2016 started and finished with the instantaneous and almost global rollout of two major SVOD services, Netflix in January and Amazon Prime Video in December, showcasing the power of the cloud to transform the television landscape. The transformation isn’t stopping there either.
The European Union’s General Data Protection Regulation laws are due in 18 months and will shake up privacy around the globe; Connected TV use is on the rise; and Europe looks to establish the Gigabit Society within a decade.
An “enormous and rapid shift” is underway to mobile video consumption according to Ericsson, while consumers seem to rate OTT over pay-TV in a growing number of metrics. And Oculus VR Chief Scientist, Michael Abrash, predicts the next five years of accelerating development for the technology.
One of the latest reports looking at the potential for the VR market predicts it could be worth as much as $50bn by 2021. Growth in sports rights meanwhile is set to be more modest as rights holders start to focus on new digital and immersive products. And following its dramatic over-reporting error, what is the industry to do about measuring Facebook’s video views?
A new report from Juniper Research suggests that SVOD revenues are about to surge worldwide, while NBC the much-reported low viewing figures for NBC’s coverage of the Olympic Games was offset by some stellar online ones. Meanwhile, at IBC, the industry was facing up to what can be characterised as generational change.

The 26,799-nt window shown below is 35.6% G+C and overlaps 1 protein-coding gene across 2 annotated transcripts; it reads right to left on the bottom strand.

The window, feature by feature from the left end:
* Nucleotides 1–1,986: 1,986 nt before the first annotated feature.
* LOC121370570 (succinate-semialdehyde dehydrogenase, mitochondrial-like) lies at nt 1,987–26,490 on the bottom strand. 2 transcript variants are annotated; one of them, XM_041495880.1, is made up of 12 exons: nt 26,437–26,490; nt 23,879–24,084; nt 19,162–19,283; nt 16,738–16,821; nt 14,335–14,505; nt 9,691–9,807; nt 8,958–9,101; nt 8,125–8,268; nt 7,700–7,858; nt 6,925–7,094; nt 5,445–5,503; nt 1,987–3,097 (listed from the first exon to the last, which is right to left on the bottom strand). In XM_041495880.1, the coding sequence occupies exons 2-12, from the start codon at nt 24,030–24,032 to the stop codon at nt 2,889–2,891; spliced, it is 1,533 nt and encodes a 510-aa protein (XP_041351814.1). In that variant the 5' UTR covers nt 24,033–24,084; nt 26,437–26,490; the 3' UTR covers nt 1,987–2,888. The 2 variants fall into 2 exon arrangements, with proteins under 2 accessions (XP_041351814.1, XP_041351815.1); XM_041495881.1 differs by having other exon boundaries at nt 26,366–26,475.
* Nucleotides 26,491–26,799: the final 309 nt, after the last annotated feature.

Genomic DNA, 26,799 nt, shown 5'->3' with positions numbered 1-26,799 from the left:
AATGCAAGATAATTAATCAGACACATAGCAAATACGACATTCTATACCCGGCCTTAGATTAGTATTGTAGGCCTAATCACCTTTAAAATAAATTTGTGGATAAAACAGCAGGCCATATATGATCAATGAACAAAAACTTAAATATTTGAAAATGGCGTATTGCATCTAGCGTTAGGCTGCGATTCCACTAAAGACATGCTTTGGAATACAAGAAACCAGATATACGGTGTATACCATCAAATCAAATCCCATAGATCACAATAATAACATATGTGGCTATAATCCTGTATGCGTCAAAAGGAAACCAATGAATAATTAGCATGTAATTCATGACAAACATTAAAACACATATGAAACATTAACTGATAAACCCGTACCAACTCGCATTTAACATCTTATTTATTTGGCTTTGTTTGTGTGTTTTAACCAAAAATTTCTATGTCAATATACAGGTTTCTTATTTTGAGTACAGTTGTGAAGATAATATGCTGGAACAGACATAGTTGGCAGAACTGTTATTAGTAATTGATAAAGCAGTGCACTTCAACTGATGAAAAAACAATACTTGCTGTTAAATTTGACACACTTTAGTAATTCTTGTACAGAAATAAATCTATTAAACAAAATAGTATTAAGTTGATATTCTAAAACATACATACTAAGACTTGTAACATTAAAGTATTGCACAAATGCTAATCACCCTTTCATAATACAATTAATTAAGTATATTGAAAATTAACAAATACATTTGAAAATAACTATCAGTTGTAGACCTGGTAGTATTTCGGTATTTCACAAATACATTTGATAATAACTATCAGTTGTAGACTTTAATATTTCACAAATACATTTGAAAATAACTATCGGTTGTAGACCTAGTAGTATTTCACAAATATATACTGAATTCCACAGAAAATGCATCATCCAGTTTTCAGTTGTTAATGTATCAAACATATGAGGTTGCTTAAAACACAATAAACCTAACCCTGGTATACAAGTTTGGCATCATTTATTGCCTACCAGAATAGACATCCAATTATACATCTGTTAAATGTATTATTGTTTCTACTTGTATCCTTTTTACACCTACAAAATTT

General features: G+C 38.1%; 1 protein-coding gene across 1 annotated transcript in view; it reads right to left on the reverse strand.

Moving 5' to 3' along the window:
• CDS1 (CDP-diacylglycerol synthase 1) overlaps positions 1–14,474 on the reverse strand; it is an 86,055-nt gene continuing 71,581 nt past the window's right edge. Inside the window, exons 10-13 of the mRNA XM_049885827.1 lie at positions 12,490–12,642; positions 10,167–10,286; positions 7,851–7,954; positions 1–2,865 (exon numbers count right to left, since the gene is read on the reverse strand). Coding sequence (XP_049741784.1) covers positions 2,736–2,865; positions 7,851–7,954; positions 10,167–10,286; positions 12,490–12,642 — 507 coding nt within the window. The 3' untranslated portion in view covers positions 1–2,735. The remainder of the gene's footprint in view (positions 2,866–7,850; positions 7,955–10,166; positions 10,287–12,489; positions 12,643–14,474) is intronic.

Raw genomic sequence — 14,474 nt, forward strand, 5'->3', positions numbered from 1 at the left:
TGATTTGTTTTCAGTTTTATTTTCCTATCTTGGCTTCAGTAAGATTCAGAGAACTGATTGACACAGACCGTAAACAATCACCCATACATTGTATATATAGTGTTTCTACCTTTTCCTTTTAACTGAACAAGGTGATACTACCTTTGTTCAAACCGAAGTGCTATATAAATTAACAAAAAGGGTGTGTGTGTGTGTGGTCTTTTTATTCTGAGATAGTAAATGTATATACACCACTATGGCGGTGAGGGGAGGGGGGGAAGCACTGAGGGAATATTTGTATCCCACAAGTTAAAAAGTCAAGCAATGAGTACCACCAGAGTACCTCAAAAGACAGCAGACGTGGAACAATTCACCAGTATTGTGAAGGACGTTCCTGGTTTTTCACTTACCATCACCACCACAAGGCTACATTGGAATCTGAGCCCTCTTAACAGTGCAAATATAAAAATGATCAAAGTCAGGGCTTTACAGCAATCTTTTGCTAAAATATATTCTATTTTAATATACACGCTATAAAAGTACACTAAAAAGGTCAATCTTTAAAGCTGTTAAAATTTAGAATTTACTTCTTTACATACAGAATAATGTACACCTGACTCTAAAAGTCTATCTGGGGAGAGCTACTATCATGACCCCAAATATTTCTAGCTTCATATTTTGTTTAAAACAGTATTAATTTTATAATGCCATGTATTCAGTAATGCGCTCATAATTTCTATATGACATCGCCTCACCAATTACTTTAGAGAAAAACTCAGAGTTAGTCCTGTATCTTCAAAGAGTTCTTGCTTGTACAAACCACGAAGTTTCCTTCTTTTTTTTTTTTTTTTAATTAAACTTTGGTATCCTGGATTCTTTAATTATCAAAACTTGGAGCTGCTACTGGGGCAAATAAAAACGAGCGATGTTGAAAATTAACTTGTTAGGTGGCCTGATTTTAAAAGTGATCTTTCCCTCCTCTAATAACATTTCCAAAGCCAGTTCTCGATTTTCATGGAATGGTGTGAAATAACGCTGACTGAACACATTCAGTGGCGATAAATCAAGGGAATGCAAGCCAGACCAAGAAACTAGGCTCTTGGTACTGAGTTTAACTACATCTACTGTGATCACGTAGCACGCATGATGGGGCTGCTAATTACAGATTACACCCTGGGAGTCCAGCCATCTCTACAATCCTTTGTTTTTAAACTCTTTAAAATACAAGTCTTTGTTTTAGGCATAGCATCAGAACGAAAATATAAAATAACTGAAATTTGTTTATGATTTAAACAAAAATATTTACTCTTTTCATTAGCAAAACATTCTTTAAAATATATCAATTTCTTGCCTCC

IBC is getting bigger every year, with somewhere in the region of 55,000 visitors from all over the world descending on the Amsterdam RAI to see 1600+ exhibitors and listen to the 300 speakers in the conference. After you have been to see us on Stand 1.A51, here are some of the highlights of the rest of the show.
5G and the IoT are going to conspire together to lead to a huge growth in mobile data, but there are plenty of difficulties ahead in the transition from 4G. Meanwhile, Ofcom in the UK confirms that, while everyone is watching less TV, the under 25s are watching even less, and while revenues are set to double, Netflix shares face a turbulent time after growth forecasts failed to deliver.
One of the most significant developments in the future history of Virtual Reality, at least as far as the broadcast aspects of it go, has been the confirmation from Olympic Broadcast Services (OBS) that it will be deploying camera rigs for 360 degree video at the Rio 2016 Summer Olympiad when it starts in August.
The figures surrounding the future development of television viewing still seem encouraging, with both SVOD services in Europe and the global TV Everywhere audience showing strong growth. Meanwhile, in Westeros, it seems that the pirates are starting to face a serious battle.
New research suggests that Netflix might have to turn to advertising soon to fund its expansion — or does it? Either way, consumers want more content curation, and it will be who is in control of that content that will shape the way the industry transforms over the forthcoming years. And Mary Meeker’s yearly Internet Trends Report is as fascinating reading as ever.